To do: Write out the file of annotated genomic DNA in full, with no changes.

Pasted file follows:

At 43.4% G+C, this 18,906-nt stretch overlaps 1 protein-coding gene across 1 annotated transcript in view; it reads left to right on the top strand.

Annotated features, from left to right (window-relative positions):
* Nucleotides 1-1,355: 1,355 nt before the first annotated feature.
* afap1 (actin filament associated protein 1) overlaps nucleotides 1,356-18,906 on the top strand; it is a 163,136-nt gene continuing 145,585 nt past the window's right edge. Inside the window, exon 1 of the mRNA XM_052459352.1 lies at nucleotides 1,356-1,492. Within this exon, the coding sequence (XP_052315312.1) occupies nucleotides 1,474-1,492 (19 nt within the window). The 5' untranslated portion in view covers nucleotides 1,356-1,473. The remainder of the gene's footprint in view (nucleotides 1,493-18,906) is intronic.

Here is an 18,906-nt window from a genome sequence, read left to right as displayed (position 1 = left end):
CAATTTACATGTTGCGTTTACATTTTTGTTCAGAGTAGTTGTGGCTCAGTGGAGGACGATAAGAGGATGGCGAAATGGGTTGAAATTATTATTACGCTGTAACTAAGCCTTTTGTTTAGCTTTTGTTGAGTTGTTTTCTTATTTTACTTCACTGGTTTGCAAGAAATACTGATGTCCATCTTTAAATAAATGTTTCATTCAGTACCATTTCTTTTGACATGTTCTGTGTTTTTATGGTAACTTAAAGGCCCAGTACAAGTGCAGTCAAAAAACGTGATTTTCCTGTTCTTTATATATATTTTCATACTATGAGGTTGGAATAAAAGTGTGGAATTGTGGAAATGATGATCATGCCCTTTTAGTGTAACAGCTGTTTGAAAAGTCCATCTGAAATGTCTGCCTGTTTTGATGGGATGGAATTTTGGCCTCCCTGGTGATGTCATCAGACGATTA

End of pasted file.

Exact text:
At 43.4% G+C, this 18,906-nt stretch overlaps 1 protein-coding gene across 1 annotated transcript in view; it reads left to right on the top strand.

Annotated features, from left to right (window-relative positions):
* Nucleotides 1-1,355: 1,355 nt before the first annotated feature.
* afap1 (actin filament associated protein 1) overlaps nucleotides 1,356-18,906 on the top strand; it is a 163,136-nt gene continuing 145,585 nt past the window's right edge. Inside the window, exon 1 of the mRNA XM_052459352.1 lies at nucleotides 1,356-1,492. Within this exon, the coding sequence (XP_052315312.1) occupies nucleotides 1,474-1,492 (19 nt within the window). The 5' untranslated portion in view covers nucleotides 1,356-1,473. The remainder of the gene's footprint in view (nucleotides 1,493-18,906) is intronic.

Here is an 18,906-nt window from a genome sequence, read left to right as displayed (position 1 = left end):
CAATTTACATGTTGCGTTTACATTTTTGTTCAGAGTAGTTGTGGCTCAGTGGAGGACGATAAGAGGATGGCGAAATGGGTTGAAATTATTATTACGCTGTAACTAAGCCTTTTGTTTAGCTTTTGTTGAGTTGTTTTCTTATTTTACTTCACTGGTTTGCAAGAAATACTGATGTCCATCTTTAAATAAATGTTTCATTCAGTACCATTTCTTTTGACATGTTCTGTGTTTTTATGGTAACTTAAAGGCCCAGTACAAGTGCAGTCAAAAAACGTGATTTTCCTGTTCTTTATATATATTTTCATACTATGAGGTTGGAATAAAAGTGTGGAATTGTGGAAATGATGATCATGCCCTTTTAGTGTAACAGCTGTTTGAAAAGTCCATCTGAAATGTCTGCCTGTTTTGATGGGATGGAATTTTGGCCTCCCTGGTGATGTCATCAGACGATTA